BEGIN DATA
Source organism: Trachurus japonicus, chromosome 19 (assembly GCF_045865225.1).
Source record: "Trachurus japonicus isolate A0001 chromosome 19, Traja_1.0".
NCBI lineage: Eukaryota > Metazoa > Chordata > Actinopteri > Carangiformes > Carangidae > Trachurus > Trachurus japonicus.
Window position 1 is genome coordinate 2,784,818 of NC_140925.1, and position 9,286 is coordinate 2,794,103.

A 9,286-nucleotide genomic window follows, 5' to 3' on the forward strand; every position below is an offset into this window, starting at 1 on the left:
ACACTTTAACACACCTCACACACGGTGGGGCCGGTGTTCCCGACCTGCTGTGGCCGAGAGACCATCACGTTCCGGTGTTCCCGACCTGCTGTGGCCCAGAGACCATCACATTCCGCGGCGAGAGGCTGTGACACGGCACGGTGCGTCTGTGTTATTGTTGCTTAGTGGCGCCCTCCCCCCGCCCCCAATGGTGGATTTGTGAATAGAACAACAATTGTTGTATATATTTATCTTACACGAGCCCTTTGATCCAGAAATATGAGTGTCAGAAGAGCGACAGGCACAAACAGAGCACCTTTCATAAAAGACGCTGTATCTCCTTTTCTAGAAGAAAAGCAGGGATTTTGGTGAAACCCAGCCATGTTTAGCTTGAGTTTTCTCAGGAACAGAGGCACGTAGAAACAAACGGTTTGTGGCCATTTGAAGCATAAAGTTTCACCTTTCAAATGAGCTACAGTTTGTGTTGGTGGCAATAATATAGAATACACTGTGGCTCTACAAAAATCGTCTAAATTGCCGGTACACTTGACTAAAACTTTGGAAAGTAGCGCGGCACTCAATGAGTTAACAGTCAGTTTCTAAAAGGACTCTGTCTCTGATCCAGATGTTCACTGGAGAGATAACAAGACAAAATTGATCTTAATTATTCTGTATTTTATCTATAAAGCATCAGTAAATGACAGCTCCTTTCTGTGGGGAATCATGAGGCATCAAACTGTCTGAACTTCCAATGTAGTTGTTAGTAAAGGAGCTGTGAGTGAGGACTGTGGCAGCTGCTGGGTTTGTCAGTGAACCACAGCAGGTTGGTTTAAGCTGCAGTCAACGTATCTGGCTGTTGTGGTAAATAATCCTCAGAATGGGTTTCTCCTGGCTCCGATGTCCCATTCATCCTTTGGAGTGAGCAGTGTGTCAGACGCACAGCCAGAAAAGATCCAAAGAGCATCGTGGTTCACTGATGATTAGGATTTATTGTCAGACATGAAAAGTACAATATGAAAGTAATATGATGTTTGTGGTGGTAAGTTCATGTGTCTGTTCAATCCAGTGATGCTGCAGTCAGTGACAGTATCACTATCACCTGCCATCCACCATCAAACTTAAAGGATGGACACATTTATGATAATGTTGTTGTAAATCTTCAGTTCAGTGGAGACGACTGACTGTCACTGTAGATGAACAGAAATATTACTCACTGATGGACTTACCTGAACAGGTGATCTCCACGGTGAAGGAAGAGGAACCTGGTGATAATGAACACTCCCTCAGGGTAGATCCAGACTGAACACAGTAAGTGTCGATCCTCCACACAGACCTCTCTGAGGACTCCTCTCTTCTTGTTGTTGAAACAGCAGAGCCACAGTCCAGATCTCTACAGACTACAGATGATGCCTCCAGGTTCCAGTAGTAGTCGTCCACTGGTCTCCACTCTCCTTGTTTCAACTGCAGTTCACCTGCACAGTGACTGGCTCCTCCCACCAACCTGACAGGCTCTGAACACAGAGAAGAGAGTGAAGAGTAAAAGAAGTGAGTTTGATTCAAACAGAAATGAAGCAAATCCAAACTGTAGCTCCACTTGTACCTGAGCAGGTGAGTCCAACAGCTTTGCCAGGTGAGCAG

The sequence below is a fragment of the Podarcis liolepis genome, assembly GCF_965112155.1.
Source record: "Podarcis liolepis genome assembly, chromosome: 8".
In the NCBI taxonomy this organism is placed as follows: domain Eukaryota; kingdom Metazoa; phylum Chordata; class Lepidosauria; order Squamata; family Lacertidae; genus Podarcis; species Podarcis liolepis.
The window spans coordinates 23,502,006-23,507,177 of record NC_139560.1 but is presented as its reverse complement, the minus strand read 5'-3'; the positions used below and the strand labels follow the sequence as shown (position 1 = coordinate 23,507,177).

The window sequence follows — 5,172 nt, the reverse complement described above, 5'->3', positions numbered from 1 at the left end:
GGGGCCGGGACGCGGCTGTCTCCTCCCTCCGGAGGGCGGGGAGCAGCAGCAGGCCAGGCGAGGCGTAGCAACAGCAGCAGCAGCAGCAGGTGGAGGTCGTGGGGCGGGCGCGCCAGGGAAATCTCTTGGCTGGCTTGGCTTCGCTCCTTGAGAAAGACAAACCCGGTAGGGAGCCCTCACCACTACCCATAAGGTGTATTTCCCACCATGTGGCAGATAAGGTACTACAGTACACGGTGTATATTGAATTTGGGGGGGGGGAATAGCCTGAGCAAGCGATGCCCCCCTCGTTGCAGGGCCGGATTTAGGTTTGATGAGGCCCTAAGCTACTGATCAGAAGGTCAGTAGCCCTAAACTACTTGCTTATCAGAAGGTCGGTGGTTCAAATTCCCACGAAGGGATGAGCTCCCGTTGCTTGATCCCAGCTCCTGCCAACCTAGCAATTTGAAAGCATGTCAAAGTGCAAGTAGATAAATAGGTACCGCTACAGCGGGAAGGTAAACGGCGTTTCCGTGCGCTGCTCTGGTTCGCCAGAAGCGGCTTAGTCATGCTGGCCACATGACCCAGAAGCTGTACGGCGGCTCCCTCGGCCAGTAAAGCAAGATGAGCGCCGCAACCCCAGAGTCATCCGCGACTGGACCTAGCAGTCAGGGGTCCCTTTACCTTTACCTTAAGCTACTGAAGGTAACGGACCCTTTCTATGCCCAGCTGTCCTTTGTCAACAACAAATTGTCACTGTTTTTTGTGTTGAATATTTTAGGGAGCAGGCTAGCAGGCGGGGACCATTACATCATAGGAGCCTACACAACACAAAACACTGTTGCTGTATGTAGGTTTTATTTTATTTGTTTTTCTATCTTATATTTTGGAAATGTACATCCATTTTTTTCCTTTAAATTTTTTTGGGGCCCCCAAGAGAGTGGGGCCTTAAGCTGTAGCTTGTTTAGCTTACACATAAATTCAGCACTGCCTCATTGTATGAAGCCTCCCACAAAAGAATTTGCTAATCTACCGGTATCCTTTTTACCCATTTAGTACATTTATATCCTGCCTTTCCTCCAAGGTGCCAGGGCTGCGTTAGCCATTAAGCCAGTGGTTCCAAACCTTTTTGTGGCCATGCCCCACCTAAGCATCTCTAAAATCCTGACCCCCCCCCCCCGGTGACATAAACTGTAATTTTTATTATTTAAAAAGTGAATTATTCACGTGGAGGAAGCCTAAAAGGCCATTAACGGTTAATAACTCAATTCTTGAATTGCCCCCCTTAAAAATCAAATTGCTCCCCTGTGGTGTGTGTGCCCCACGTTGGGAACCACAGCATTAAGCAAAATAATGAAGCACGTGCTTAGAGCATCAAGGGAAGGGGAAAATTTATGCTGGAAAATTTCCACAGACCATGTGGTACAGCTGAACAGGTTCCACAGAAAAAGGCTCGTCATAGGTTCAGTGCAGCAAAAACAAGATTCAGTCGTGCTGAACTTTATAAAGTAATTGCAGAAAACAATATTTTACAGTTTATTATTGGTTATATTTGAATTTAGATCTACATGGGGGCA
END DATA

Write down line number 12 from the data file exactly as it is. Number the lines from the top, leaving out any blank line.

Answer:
GGGGCCGGGACGCGGCTGTCTCCTCCCTCCGGAGGGCGGGGAGCAGCAGCAGGCCAGGCGAGGCGTAGCAACAGCAGCAGCAGCAGCAGGTGGAGGTCGTGGGGCGGGCGCGCCAGGGAAATCTCTTGGCTGGCTTGGCTTCGCTCCTTGAGAAAGACAAACCCGGTAGGGAGCCCTCACCACTACCCATAAGGTGTATTTCCCACCATGTGGCAGATAAGGTACTACAGTACACGGTGTATATTGAATTTGGGGGGGGGGAATAGCCTGAGCAAGCGATGCCCCCCTCGTTGCAGGGCCGGATTTAGGTTTGATGAGGCCCTAAGCTACTGATCAGAAGGTCAGTAGCCCTAAACTACTTGCTTATCAGAAGGTCGGTGGTTCAAATTCCCACGAAGGGATGAGCTCCCGTTGCTTGATCCCAGCTCCTGCCAACCTAGCAATTTGAAAGCATGTCAAAGTGCAAGTAGATAAATAGGTACCGCTACAGCGGGAAGGTAAACGGCGTTTCCGTGCGCTGCTCTGGTTCGCCAGAAGCGGCTTAGTCATGCTGGCCACATGACCCAGAAGCTGTACGGCGGCTCCCTCGGCCAGTAAAGCAAGATGAGCGCCGCAACCCCAGAGTCATCCGCGACTGGACCTAGCAGTCAGGGGTCCCTTTACCTTTACCTTAAGCTACTGAAGGTAACGGACCCTTTCTATGCCCAGCTGTCCTTTGTCAACAACAAATTGTCACTGTTTTTTGTGTTGAATATTTTAGGGAGCAGGCTAGCAGGCGGGGACCATTACATCATAGGAGCCTACACAACACAAAACACTGTTGCTGTATGTAGGTTTTATTTTATTTGTTTTTCTATCTTATATTTTGGAAATGTACATCCATTTTTTTCCTTTAAATTTTTTTGGGGCCCCCAAGAGAGTGGGGCCTTAAGCTGTAGCTTGTTTAGCTTACACATAAATTCAGCACTGCCTCATTGTATGAAGCCTCCCACAAAAGAATTTGCTAATCTACCGGTATCCTTTTTACCCATTTAGTACATTTATATCCTGCCTTTCCTCCAAGGTGCCAGGGCTGCGTTAGCCATTAAGCCAGTGGTTCCAAACCTTTTTGTGGCCATGCCCCACCTAAGCATCTCTAAAATCCTGACCCCCCCCCCCCGGTGACATAAACTGTAATTTTTATTATTTAAAAAGTGAATTATTCACGTGGAGGAAGCCTAAAAGGCCATTAACGGTTAATAACTCAATTCTTGAATTGCCCCCCTTAAAAATCAAATTGCTCCCCTGTGGTGTGTGTGCCCCACGTTGGGAACCACAGCATTAAGCAAAATAATGAAGCACGTGCTTAGAGCATCAAGGGAAGGGGAAAATTTATGCTGGAAAATTTCCACAGACCATGTGGTACAGCTGAACAGGTTCCACAGAAAAAGGCTCGTCATAGGTTCAGTGCAGCAAAAACAAGATTCAGTCGTGCTGAACTTTATAAAGTAATTGCAGAAAACAATATTTTACAGTTTATTATTGGTTATATTTGAATTTAGATCTACATGGGGGCA